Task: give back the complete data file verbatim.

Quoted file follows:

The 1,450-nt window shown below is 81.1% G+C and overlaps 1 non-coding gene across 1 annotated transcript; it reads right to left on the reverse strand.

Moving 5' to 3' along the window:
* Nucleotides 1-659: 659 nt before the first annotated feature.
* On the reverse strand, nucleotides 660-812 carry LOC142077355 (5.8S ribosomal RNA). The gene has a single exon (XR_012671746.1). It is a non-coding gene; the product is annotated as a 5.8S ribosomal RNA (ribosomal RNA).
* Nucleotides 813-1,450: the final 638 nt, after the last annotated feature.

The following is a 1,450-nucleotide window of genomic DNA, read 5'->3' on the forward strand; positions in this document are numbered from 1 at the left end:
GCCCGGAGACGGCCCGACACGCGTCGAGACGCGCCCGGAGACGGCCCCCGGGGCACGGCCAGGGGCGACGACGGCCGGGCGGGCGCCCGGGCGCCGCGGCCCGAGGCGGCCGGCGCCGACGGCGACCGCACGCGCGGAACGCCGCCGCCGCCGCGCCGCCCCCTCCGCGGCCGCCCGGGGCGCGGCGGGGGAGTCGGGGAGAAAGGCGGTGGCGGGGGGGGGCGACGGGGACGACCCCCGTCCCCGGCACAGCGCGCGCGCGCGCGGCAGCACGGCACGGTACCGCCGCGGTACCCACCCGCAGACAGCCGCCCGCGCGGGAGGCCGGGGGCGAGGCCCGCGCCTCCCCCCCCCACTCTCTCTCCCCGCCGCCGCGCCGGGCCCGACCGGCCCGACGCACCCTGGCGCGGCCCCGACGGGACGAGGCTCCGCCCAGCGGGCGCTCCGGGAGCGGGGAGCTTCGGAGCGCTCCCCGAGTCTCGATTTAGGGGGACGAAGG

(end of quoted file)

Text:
The 1,450-nt window shown below is 81.1% G+C and overlaps 1 non-coding gene across 1 annotated transcript; it reads right to left on the reverse strand.

Moving 5' to 3' along the window:
* Nucleotides 1-659: 659 nt before the first annotated feature.
* On the reverse strand, nucleotides 660-812 carry LOC142077355 (5.8S ribosomal RNA). The gene has a single exon (XR_012671746.1). It is a non-coding gene; the product is annotated as a 5.8S ribosomal RNA (ribosomal RNA).
* Nucleotides 813-1,450: the final 638 nt, after the last annotated feature.

The following is a 1,450-nucleotide window of genomic DNA, read 5'->3' on the forward strand; positions in this document are numbered from 1 at the left end:
GCCCGGAGACGGCCCGACACGCGTCGAGACGCGCCCGGAGACGGCCCCCGGGGCACGGCCAGGGGCGACGACGGCCGGGCGGGCGCCCGGGCGCCGCGGCCCGAGGCGGCCGGCGCCGACGGCGACCGCACGCGCGGAACGCCGCCGCCGCCGCGCCGCCCCCTCCGCGGCCGCCCGGGGCGCGGCGGGGGAGTCGGGGAGAAAGGCGGTGGCGGGGGGGGGCGACGGGGACGACCCCCGTCCCCGGCACAGCGCGCGCGCGCGCGGCAGCACGGCACGGTACCGCCGCGGTACCCACCCGCAGACAGCCGCCCGCGCGGGAGGCCGGGGGCGAGGCCCGCGCCTCCCCCCCCCACTCTCTCTCCCCGCCGCCGCGCCGGGCCCGACCGGCCCGACGCACCCTGGCGCGGCCCCGACGGGACGAGGCTCCGCCCAGCGGGCGCTCCGGGAGCGGGGAGCTTCGGAGCGCTCCCCGAGTCTCGATTTAGGGGGACGAAGG